For more information on the weekly release of the screening pathways click here.
Yarli Allison (b. Ottawa, Canada) was raised in British colonial Hong Kong. Building upon her experiences of displacement, Yarli embodies ‘emotional geography’ studies to compose both sculptural and virtual fictitious scenarios that are seemingly hopeful and functional, yet on the verge of falling apart. Often interacting with personas or creatures, these imagined worlds consist of her invented survival tactics and coping mechanisms. Yarli utilises the process of cognitive restructuring and belonging remapping to play with the sense of futility and the uncertain future of ‘what if’. Themes including border systems, datafication, and function creep are explored, along with skinships, queerness, and sexual objectification. Yarli’s recent virtual reality generated work, referencing her early age refuge-seeking experiences with ‘digital gamification’ in cyberspace. They pose questions on sculpture’s physicality, mobility, and its preservation in the posthuman and dematerialised conditions to come. Despite this, she constantly returns to her sculpture-installation background, leaving strong raw-handcrafted traces in her work that emphasise accidents caused by human errors in the making.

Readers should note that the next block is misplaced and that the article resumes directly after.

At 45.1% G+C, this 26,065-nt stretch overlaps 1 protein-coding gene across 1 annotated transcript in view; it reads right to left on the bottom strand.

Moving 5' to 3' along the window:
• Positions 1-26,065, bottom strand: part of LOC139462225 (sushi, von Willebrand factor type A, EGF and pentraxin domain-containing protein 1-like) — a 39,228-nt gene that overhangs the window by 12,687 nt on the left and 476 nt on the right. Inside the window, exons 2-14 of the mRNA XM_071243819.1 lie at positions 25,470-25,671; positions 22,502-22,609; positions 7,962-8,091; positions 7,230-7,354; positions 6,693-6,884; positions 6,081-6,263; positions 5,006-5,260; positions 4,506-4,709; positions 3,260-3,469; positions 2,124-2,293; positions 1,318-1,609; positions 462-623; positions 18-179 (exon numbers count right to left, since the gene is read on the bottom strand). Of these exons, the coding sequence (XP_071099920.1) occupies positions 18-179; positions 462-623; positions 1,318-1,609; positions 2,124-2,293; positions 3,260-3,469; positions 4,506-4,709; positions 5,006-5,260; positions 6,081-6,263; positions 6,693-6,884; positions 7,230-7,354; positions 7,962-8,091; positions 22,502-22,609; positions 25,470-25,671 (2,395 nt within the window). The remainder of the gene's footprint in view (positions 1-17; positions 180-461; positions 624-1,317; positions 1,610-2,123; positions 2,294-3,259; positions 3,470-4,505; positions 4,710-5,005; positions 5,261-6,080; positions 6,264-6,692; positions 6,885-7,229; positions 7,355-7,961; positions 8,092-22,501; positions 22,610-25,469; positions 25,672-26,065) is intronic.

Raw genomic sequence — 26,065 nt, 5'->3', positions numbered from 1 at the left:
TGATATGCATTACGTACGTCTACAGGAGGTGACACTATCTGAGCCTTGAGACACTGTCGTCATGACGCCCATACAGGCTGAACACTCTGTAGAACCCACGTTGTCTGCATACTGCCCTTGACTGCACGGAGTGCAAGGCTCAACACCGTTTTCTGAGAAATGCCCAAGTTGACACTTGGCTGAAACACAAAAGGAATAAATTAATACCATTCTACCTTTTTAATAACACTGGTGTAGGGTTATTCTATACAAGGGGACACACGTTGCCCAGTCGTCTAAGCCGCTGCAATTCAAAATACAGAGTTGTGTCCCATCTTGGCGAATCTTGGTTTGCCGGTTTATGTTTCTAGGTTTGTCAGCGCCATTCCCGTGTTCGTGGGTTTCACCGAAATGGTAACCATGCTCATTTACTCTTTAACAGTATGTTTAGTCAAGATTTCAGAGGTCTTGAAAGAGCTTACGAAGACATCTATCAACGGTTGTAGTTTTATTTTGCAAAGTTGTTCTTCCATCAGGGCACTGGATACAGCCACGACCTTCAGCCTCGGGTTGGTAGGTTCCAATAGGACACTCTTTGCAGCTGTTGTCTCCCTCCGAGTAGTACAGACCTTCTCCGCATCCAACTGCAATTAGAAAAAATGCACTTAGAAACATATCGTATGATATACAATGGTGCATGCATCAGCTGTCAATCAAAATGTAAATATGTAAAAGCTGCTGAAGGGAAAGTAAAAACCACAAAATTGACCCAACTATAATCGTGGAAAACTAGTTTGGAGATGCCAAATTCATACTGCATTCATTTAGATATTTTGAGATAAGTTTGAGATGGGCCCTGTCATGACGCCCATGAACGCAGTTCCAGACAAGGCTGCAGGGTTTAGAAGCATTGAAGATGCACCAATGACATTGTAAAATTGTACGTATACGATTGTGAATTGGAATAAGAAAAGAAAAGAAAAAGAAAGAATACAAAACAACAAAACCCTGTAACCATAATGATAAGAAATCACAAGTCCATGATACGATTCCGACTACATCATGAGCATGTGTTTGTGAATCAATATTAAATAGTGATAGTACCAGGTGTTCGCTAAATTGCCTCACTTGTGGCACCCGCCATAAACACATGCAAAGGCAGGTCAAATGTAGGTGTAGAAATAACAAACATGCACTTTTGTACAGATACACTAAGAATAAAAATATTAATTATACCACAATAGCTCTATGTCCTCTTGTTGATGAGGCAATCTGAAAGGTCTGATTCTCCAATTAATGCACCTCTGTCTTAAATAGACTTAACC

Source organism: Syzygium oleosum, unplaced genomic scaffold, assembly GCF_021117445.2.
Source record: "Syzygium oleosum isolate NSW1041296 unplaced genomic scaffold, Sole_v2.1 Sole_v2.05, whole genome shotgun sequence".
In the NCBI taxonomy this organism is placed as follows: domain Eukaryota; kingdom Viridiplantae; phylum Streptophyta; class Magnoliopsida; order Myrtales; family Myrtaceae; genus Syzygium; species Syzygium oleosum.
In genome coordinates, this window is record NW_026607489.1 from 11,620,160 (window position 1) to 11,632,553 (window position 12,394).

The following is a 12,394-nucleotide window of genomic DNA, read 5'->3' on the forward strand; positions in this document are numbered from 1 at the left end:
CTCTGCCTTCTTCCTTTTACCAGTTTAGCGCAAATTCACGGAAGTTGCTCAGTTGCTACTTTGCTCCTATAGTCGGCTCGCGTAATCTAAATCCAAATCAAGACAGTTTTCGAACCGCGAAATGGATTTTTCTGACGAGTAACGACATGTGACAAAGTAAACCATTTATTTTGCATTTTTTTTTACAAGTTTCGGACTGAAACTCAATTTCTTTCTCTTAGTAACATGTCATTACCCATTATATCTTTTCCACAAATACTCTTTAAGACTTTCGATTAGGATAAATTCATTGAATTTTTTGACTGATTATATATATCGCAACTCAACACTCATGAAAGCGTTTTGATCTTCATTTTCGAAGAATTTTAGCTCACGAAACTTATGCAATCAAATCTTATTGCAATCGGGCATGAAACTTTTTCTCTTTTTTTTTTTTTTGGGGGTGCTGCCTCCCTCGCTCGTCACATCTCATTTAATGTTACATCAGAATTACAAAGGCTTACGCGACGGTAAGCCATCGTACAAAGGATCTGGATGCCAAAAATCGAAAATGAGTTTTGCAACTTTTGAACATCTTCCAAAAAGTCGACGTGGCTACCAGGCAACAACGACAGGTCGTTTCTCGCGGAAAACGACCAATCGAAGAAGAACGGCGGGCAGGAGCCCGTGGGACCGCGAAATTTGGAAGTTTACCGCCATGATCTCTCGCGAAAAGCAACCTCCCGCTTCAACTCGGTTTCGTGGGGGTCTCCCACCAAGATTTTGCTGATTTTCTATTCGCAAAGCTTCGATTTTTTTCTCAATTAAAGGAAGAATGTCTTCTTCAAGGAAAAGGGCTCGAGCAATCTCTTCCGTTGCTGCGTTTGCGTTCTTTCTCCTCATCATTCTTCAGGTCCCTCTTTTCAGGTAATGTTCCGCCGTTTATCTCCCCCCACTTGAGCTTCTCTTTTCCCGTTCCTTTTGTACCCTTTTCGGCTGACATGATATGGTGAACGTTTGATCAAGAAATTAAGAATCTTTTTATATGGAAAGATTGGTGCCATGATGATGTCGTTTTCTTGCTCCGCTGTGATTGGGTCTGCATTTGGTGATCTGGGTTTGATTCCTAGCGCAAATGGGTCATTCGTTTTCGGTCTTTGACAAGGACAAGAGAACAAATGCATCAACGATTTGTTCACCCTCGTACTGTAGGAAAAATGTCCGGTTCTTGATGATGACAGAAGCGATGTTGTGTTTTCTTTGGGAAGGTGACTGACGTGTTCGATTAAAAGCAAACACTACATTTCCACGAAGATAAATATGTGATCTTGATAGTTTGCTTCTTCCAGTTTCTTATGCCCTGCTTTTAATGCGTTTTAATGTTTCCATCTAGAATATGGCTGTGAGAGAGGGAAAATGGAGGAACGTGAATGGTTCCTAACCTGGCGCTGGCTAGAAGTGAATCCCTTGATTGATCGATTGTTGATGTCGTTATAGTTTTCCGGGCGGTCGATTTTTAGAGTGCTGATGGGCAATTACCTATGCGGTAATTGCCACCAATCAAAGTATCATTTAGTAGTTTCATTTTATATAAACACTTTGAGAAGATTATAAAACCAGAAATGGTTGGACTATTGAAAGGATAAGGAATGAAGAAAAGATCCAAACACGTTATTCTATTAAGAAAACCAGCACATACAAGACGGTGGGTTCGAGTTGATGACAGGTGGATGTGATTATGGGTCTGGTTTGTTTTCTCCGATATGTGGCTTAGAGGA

Howl Yuan (原承伯) is a Taiwanese, Bristol-based performance maker, writer, curator, researcher and alternative podcast host. He holds a Master’s degree in performance (theatre) from University of Chichester, and is a Ph.D. candidate at University of Exeter. His practices focus on cultural identity, mobility, migration, sites and places. His works and projects have been presented in numerous venues and festivals across Taiwan and the UK, such as Camden People’s Theatre, The Wardrobe Theatre, Marlborough Theatre, Exeter Phoenix, Spill Festival, Migration Matters Festival, and Chinese Arts Now Festival in the UK; and The Guling Street Avant-garde Theatre, The Pier-2 Art Centre, Acid House, Taipei Contemporary Art Centre, and Taroko Arts Residency Project in Taiwan. Howl also curates and initiates different projects. One of them is Artists Home Swap, a performance arts exchange program between Taiwan and the UK. AHS highlights crossing cultural values in artistic influence to communities; and aims to open up the intercultural dialogues by artists and artworks. In addition, he is the guest curator in Migration Matters Festival 2020-2021. Howl’s writing appears on Performing Arts Forum (Macao), LAC studio (China), and Centre for Contemporary Asian Art (Australia). He is also one of the core members and host for the performing arts podcast Ming Strike.